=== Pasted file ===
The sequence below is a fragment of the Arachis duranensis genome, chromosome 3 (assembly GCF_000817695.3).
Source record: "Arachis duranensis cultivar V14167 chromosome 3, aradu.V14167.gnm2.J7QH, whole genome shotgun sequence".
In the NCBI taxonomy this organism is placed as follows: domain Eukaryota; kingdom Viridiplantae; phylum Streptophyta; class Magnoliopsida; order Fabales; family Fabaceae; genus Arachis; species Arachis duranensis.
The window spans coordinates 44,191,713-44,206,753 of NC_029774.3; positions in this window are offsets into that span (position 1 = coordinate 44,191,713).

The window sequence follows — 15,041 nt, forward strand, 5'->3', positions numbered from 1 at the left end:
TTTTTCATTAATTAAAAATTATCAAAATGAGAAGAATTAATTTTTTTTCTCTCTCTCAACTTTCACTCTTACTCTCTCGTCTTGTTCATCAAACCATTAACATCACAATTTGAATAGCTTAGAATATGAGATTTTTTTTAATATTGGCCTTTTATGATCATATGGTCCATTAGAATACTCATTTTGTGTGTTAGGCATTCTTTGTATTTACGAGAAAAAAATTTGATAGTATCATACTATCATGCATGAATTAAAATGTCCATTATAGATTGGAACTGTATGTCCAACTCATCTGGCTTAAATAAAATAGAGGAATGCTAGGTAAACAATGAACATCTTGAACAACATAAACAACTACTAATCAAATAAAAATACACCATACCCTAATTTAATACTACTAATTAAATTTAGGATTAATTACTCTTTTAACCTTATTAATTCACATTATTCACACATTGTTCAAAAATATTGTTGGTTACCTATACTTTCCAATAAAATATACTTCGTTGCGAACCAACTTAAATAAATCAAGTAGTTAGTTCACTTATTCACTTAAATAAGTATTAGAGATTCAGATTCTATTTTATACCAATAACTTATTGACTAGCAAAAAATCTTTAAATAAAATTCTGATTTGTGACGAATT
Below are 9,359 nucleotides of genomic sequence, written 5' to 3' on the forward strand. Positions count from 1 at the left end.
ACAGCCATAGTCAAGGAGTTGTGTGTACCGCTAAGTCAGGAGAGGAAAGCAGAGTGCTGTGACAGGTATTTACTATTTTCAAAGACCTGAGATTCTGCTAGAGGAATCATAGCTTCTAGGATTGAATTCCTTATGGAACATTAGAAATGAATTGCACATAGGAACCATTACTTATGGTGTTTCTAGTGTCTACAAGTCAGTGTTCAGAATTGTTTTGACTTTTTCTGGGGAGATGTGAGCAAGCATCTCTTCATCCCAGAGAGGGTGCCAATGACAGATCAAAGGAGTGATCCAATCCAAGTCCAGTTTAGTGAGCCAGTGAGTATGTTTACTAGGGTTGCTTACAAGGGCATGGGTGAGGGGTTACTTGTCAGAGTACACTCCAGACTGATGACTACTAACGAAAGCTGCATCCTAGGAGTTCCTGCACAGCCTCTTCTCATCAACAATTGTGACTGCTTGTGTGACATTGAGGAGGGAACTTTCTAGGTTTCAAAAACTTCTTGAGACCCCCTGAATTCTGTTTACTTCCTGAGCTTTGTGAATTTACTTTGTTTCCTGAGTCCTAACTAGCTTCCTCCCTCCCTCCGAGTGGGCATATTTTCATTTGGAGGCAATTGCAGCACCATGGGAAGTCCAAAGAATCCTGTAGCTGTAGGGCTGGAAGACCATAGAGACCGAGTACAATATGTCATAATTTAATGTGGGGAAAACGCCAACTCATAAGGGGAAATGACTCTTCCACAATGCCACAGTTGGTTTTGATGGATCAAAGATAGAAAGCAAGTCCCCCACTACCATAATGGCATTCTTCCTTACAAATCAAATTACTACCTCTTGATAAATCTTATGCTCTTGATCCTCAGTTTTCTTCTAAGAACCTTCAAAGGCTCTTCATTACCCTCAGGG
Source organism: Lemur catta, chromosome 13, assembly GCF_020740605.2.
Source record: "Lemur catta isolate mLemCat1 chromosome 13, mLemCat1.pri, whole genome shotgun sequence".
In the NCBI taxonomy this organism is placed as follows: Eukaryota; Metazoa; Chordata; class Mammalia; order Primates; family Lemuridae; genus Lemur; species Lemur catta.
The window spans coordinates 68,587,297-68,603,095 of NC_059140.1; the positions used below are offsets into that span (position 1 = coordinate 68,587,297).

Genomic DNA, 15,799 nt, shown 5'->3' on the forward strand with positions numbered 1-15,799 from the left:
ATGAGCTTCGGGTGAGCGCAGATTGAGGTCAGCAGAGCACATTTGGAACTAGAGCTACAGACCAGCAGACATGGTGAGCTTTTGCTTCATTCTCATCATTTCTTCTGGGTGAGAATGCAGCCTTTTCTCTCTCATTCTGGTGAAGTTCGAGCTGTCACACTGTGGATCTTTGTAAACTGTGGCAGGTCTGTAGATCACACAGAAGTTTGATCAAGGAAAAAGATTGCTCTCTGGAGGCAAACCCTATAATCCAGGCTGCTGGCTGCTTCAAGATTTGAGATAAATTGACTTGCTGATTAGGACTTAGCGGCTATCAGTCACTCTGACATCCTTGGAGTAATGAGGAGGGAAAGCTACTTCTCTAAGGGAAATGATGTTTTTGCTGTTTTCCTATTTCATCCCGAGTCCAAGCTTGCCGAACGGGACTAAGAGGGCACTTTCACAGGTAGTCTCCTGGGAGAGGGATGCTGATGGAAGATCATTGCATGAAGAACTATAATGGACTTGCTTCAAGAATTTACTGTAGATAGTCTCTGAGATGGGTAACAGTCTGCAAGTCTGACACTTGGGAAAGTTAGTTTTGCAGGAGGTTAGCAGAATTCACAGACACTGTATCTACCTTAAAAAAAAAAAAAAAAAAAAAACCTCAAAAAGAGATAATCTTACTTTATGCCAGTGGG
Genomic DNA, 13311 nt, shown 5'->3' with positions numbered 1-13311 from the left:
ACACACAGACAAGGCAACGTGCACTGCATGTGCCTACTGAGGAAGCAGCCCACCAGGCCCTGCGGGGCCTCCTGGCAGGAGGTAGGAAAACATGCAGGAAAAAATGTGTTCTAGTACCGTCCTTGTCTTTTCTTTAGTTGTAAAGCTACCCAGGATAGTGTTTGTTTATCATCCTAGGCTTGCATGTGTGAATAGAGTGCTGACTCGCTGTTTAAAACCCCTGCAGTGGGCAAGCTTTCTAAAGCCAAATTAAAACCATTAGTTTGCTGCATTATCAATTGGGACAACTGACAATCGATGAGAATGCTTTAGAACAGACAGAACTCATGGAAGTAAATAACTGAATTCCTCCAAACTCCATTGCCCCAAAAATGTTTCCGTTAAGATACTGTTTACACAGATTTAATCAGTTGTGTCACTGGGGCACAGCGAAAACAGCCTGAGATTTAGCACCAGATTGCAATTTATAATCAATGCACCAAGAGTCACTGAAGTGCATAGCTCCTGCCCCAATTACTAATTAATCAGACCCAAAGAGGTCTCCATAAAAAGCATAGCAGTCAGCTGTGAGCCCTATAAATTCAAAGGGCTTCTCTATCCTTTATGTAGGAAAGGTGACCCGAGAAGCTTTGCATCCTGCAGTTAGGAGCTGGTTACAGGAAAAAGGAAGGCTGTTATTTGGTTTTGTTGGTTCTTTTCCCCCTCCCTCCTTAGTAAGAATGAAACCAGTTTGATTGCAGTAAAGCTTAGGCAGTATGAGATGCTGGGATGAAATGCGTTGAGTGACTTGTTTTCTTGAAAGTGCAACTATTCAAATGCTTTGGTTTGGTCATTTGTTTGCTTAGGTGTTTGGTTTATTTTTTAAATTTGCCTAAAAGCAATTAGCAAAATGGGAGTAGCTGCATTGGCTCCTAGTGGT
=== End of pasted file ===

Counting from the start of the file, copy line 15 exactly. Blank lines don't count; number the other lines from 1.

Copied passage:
Genomic DNA, 13311 nt, shown 5'->3' with positions numbered 1-13311 from the left: